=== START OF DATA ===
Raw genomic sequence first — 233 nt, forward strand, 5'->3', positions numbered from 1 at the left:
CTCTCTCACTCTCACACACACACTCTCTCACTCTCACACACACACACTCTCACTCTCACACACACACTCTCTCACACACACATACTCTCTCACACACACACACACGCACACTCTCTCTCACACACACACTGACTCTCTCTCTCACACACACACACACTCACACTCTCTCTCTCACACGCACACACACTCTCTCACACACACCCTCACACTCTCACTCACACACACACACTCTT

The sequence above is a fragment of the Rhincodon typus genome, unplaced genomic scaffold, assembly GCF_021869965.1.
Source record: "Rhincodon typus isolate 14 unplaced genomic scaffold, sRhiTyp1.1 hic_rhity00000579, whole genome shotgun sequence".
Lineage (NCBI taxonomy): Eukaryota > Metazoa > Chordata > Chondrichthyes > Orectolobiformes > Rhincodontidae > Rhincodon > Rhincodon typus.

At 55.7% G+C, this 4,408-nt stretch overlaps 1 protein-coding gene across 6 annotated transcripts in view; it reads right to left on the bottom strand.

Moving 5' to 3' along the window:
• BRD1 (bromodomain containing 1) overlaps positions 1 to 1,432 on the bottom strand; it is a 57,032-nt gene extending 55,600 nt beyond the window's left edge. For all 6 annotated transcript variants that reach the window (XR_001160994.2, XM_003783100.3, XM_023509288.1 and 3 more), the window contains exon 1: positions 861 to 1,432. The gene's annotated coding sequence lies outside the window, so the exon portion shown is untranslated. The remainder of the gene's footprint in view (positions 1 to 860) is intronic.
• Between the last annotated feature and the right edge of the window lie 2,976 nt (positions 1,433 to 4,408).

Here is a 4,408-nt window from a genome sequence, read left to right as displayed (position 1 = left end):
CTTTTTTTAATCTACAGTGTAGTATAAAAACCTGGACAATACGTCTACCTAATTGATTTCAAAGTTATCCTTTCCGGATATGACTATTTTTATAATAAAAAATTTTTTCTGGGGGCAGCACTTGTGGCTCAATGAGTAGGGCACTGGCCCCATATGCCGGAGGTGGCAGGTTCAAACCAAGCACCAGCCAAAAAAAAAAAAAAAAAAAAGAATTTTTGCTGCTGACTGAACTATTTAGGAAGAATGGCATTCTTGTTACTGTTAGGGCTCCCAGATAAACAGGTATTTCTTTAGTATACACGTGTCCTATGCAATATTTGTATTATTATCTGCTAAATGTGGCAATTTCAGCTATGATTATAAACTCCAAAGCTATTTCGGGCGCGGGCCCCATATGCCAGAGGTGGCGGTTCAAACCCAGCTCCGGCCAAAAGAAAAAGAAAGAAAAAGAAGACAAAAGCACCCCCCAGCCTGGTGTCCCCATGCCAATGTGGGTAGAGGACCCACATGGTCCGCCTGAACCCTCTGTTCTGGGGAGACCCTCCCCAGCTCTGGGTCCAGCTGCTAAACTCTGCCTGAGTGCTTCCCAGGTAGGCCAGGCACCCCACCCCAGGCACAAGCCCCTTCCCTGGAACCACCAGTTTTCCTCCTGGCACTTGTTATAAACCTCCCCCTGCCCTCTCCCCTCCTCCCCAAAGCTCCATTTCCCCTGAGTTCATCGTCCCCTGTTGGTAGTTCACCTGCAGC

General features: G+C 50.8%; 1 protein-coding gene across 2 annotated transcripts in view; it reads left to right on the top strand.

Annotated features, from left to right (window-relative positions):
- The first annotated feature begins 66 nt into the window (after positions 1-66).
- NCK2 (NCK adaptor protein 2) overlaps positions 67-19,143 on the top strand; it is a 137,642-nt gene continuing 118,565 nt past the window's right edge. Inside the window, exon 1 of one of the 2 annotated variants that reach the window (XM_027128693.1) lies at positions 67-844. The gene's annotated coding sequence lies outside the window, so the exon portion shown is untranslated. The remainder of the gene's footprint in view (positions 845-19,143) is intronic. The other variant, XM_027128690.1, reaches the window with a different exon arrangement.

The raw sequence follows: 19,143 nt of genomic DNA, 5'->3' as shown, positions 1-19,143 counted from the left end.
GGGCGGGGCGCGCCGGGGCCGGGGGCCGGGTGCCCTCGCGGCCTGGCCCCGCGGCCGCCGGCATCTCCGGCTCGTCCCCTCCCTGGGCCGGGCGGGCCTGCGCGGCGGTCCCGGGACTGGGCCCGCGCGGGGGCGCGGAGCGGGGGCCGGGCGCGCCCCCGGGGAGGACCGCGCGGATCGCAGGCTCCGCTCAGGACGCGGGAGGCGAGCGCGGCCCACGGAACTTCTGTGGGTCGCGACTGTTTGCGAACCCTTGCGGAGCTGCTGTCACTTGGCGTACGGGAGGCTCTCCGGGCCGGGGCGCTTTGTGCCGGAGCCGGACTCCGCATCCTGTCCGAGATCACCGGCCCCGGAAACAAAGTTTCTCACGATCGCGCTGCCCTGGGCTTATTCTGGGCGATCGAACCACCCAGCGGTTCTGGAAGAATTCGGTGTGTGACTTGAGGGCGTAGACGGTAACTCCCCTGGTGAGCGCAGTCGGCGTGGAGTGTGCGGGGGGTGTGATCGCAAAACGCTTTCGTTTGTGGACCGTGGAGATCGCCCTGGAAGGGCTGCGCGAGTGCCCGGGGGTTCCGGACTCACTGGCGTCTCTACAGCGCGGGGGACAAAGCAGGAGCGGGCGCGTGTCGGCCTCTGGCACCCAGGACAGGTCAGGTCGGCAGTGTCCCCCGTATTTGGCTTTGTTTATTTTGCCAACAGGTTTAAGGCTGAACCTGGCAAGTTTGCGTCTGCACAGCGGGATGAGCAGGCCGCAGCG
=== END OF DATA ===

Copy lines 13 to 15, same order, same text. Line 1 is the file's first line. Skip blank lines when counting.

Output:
Annotated features, from left to right (window-relative positions):
- The first annotated feature begins 66 nt into the window (after positions 1-66).
- NCK2 (NCK adaptor protein 2) overlaps positions 67-19,143 on the top strand; it is a 137,642-nt gene continuing 118,565 nt past the window's right edge. Inside the window, exon 1 of one of the 2 annotated variants that reach the window (XM_027128693.1) lies at positions 67-844. The gene's annotated coding sequence lies outside the window, so the exon portion shown is untranslated. The remainder of the gene's footprint in view (positions 845-19,143) is intronic. The other variant, XM_027128690.1, reaches the window with a different exon arrangement.